From diapers to deals: the similarities of new parenthood and sales management

Becoming a new sales manager is similar in key respects to becoming a new parent, says Laney Pilpel, director of customer success at AG Salesworks (, a B2B teleprospecting and marketing services firm. (Laney was eight months pregnant with her first child, a boy, when she blogged about these similarities in December.)

“The excitement and anxiousness of impending parenthood is similar to some of the emotions associated with taking on the duties of managing a sales team. You are overwhelmed with congratulatory remarks and can’t wait to move forward to the next step of your career,” Pilpel states. “At the same time, you think to yourself, ‘Oh crap! I hope I am good at this! What if I am bad at it and my reps don’t respect me?’ ”

She offers these tips for new sales managers:

•  Don’t get frustrated if your team doesn’t operate how you did as a rep. Be open-minded and understand that everyone has their way of getting the job done. If they aren’t as organized as you, or if they don’t make as many calls as you did, just remember that you are in a management role for a reason: to provide guidance and coaching to make your team better. Work with your reps and don’t force your methodology on them, but do coach them with it and show them how it will help them succeed. You will be surprised at how they adopt your methodologies while respecting you at the same time.

•  Don’t be too nice. Odds are you are in the position you are in right now because you are a nice person that everyone likes on top of having a go-getter attitude. While you should use this to manage a high performing team, just remember to hold your ground so you don’t get walked over. If one of your reps is underperforming, give him a warning. If someone is consistently showing up late to meetings, call her out. You have to walk the fine line of being liked while also making sure you are meeting and exceeding the goals that your boss has set for you.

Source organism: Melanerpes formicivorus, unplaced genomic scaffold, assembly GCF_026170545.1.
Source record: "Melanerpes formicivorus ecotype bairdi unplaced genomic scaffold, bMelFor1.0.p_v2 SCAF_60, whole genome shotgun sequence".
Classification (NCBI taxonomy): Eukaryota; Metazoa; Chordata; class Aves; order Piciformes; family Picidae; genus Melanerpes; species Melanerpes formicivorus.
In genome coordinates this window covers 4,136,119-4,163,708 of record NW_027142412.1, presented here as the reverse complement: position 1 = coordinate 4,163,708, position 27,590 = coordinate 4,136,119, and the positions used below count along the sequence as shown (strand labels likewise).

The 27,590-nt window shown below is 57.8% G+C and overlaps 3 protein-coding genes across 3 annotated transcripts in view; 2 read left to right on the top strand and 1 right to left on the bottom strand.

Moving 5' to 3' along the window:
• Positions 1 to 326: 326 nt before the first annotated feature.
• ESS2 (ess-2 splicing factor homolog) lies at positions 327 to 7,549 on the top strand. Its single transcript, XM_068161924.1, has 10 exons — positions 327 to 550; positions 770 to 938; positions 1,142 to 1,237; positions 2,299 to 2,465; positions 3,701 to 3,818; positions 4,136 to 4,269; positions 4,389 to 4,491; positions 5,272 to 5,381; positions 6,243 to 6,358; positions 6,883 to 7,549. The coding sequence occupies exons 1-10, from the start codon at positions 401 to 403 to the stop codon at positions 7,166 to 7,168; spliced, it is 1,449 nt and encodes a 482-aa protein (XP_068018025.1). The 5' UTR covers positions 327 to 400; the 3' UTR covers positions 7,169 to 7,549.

•  Don’t let micro-managing get in the way of leading.
Sometimes a little micro-management is necessary when goals aren’t consistently being met, or if you have an employee that you just need to keep an extra eye on for various reasons. However, what is more important is that you gain respect from your team by hearing them out before pointing fingers and scolding them for not hitting their numbers. For instance, when you see low activity numbers or goals not being hit, ask them to help you understand what obstacles are getting in the way and ask questions that will lead them to think strategically about the situation. Try to offer them tools like special reports to help them in keeping on track to hit their goals instead of being overbearing about it.